During the first half of the year, we encouraged high income earners to consider programs like the Georgia HEART program or student scholarship organizations, which allowed Georgia taxpayers to make a donation up to a specified amount, and receive a tax credit toward their Georgia income tax liability. Taxpayers would also be eligible to claim an equal charitable deduction on their federal income tax return. Unfortunately, the IRS released proposed regulations that will limit the tax benefits of these programs going forward for individuals.
Georgia’s Rural Hospital Tax Credit, created in 2016 and provided through the Georgia HEART program, allows taxpayers to donate to rural hospitals in the state that have a significant financial need. The Georgia’s Qualified Education Expense Tax Credit Program, which began in 2008, funds scholarships at private schools in Georgia, through multiple student scholarship organizations.
That said, the Georgia legislature has supported these programs for many years. The reason these programs have been receiving so much attention is because the Tax Cuts and Jobs Act, passed in December 2017, bundles your state and local tax (SALT) with your property taxes and limits the deduction to $10,000. For most taxpayers, this wasn’t a significant change; however, those who are high-income earners started taking a closer look at these legitimate programs. The IRS scrutiny began when high-income tax states like New York, California, New Jersey, and Connecticut, started creating workarounds to ensure their state taxpayers weren’t affected by what they deemed as party politics.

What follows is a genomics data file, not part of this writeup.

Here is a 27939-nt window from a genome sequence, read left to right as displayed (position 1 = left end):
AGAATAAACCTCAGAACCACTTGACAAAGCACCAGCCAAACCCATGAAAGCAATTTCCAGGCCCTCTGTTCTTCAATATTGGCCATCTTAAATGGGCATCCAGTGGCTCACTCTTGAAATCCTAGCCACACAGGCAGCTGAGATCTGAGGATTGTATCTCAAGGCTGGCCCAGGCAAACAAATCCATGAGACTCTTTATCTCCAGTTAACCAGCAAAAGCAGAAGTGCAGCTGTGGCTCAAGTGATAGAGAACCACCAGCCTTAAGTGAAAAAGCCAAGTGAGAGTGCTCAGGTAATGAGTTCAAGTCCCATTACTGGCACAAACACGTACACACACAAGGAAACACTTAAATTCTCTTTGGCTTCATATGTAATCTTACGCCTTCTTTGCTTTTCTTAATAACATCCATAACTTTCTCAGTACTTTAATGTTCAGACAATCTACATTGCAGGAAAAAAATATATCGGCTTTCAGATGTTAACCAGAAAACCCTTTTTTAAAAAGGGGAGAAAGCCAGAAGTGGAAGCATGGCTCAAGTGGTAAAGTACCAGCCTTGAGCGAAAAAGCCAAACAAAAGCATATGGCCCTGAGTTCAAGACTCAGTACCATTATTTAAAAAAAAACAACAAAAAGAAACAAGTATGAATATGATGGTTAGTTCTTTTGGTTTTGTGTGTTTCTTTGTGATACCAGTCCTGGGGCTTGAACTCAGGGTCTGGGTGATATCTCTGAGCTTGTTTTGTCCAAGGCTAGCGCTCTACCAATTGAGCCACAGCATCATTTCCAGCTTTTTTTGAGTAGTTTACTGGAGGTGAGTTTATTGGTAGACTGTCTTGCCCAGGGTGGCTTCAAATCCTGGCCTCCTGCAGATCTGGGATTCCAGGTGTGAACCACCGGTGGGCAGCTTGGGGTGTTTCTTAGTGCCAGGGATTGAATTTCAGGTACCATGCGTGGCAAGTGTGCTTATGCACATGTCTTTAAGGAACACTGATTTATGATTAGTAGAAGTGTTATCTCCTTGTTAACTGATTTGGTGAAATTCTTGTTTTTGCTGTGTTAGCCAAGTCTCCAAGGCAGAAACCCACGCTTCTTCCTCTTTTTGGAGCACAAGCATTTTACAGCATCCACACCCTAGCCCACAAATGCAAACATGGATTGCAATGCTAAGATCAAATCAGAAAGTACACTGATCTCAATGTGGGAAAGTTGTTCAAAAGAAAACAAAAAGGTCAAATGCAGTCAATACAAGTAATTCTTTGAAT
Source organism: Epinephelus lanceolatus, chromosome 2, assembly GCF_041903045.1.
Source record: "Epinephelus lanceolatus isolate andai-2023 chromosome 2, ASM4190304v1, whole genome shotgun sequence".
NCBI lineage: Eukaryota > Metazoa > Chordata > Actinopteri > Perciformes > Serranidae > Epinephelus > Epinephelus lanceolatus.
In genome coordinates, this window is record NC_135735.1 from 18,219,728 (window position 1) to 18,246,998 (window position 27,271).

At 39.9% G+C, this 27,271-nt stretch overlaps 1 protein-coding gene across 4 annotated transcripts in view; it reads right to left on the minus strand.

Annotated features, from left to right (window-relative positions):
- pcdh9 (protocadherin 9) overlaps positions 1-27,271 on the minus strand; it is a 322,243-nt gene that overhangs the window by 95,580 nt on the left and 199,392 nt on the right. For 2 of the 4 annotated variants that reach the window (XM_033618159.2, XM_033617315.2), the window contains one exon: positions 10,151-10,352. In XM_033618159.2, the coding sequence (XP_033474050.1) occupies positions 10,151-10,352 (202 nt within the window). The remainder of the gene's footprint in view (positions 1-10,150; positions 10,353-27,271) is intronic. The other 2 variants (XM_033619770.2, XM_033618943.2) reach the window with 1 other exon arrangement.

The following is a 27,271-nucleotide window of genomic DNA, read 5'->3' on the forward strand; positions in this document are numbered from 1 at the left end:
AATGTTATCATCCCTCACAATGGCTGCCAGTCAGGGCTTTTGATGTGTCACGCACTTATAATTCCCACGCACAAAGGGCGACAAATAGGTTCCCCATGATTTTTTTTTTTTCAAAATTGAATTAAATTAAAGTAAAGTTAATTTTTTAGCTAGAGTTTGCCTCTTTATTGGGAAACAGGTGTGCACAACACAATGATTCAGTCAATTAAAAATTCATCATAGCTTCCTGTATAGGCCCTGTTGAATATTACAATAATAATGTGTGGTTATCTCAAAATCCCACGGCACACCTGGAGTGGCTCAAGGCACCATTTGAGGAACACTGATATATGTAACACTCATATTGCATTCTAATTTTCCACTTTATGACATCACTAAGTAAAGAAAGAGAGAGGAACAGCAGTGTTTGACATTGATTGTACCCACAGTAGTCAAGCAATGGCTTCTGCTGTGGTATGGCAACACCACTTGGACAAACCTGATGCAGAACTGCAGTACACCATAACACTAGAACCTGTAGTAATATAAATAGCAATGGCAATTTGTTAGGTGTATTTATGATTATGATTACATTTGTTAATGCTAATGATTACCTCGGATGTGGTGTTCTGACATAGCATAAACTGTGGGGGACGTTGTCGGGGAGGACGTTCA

The IRS’ proposed regulations primarily target new and existing programs, specifically in instances when a taxpayer makes a payment or transfers property to or for the use of a nonprofit entity and the taxpayer receives, or expects to receive, a state or local tax credit in return for such payment. The tax credit then constitutes a return benefit, or quid pro quo to the taxpayer, thus reducing the charitable contribution deduction. In reality, the quid pro quo standard is not new to the IRS; however, they are now looking to enforce it across the board.
For example, under the old rules, a $2,500 contribution would provide a $2,500 state tax credit and $2,500 charitable donation, resulting in a tax benefit of $3,375, assuming a 35% federal tax rate. Under the proposed regulations, a $2,500 contribution would provide a $2,500 state credit and $0 charitable donation, resulting in a tax benefit of only $2,500.
The proposed regulations also include a de minimis exception under which a taxpayer may disregard a state or local tax credit if such credit does not exceed 15% of the taxpayer’s payment or 15% of the fair market value of the property transferred by the taxpayer.
The good news is that the proposed regulations would apply to contributions after Aug. 27, 2018, so if you applied for and funded a charitable donation prior to this date, you should still receive the full tax benefits for the 2018 tax year. Furthermore, there is still a comment period during which groups will be advocating for preserving the full federal deductibility of state income tax credit-eligible contributions. However, if the proposed regulations become final, these programs will not provide the same tax benefit they have in the past to individual taxpayers.
Tax laws frequently change, so before you make moves in anticipation of a tax benefit, you should consult your C.P.A. or the experts at Henssler Financial will be glad to help: